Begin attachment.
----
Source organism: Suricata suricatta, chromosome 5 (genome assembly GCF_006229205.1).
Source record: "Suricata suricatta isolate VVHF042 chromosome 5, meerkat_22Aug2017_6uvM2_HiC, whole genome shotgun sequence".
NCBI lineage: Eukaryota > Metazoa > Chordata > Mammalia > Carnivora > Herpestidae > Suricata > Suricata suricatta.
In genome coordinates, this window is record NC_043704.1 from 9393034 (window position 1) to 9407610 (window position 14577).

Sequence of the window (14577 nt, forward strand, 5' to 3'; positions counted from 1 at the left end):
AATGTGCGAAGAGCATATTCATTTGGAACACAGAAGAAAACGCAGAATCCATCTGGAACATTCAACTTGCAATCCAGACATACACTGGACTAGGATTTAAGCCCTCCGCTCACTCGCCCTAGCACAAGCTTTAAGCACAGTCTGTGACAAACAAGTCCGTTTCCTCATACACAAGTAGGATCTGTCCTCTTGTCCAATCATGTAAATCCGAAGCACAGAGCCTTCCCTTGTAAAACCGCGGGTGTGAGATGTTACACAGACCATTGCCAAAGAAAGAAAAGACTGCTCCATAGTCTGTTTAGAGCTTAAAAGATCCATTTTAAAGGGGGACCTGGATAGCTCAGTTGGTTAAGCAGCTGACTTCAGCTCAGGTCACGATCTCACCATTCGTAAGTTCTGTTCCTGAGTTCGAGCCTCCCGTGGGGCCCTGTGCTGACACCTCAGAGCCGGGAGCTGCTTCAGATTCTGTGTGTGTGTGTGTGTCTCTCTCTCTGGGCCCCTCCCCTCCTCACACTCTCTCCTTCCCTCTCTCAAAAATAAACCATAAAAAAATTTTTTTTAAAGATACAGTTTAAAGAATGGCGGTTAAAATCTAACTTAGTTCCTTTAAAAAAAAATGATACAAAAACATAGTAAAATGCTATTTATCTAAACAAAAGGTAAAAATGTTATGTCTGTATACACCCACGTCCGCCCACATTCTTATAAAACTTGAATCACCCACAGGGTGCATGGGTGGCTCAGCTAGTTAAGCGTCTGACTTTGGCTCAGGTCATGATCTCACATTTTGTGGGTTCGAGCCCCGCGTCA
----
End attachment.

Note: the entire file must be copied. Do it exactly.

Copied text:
Source organism: Suricata suricatta, chromosome 5 (genome assembly GCF_006229205.1).
Source record: "Suricata suricatta isolate VVHF042 chromosome 5, meerkat_22Aug2017_6uvM2_HiC, whole genome shotgun sequence".
NCBI lineage: Eukaryota > Metazoa > Chordata > Mammalia > Carnivora > Herpestidae > Suricata > Suricata suricatta.
In genome coordinates, this window is record NC_043704.1 from 9393034 (window position 1) to 9407610 (window position 14577).

Sequence of the window (14577 nt, forward strand, 5' to 3'; positions counted from 1 at the left end):
AATGTGCGAAGAGCATATTCATTTGGAACACAGAAGAAAACGCAGAATCCATCTGGAACATTCAACTTGCAATCCAGACATACACTGGACTAGGATTTAAGCCCTCCGCTCACTCGCCCTAGCACAAGCTTTAAGCACAGTCTGTGACAAACAAGTCCGTTTCCTCATACACAAGTAGGATCTGTCCTCTTGTCCAATCATGTAAATCCGAAGCACAGAGCCTTCCCTTGTAAAACCGCGGGTGTGAGATGTTACACAGACCATTGCCAAAGAAAGAAAAGACTGCTCCATAGTCTGTTTAGAGCTTAAAAGATCCATTTTAAAGGGGGACCTGGATAGCTCAGTTGGTTAAGCAGCTGACTTCAGCTCAGGTCACGATCTCACCATTCGTAAGTTCTGTTCCTGAGTTCGAGCCTCCCGTGGGGCCCTGTGCTGACACCTCAGAGCCGGGAGCTGCTTCAGATTCTGTGTGTGTGTGTGTGTCTCTCTCTCTGGGCCCCTCCCCTCCTCACACTCTCTCCTTCCCTCTCTCAAAAATAAACCATAAAAAAATTTTTTTTAAAGATACAGTTTAAAGAATGGCGGTTAAAATCTAACTTAGTTCCTTTAAAAAAAAATGATACAAAAACATAGTAAAATGCTATTTATCTAAACAAAAGGTAAAAATGTTATGTCTGTATACACCCACGTCCGCCCACATTCTTATAAAACTTGAATCACCCACAGGGTGCATGGGTGGCTCAGCTAGTTAAGCGTCTGACTTTGGCTCAGGTCATGATCTCACATTTTGTGGGTTCGAGCCCCGCGTCA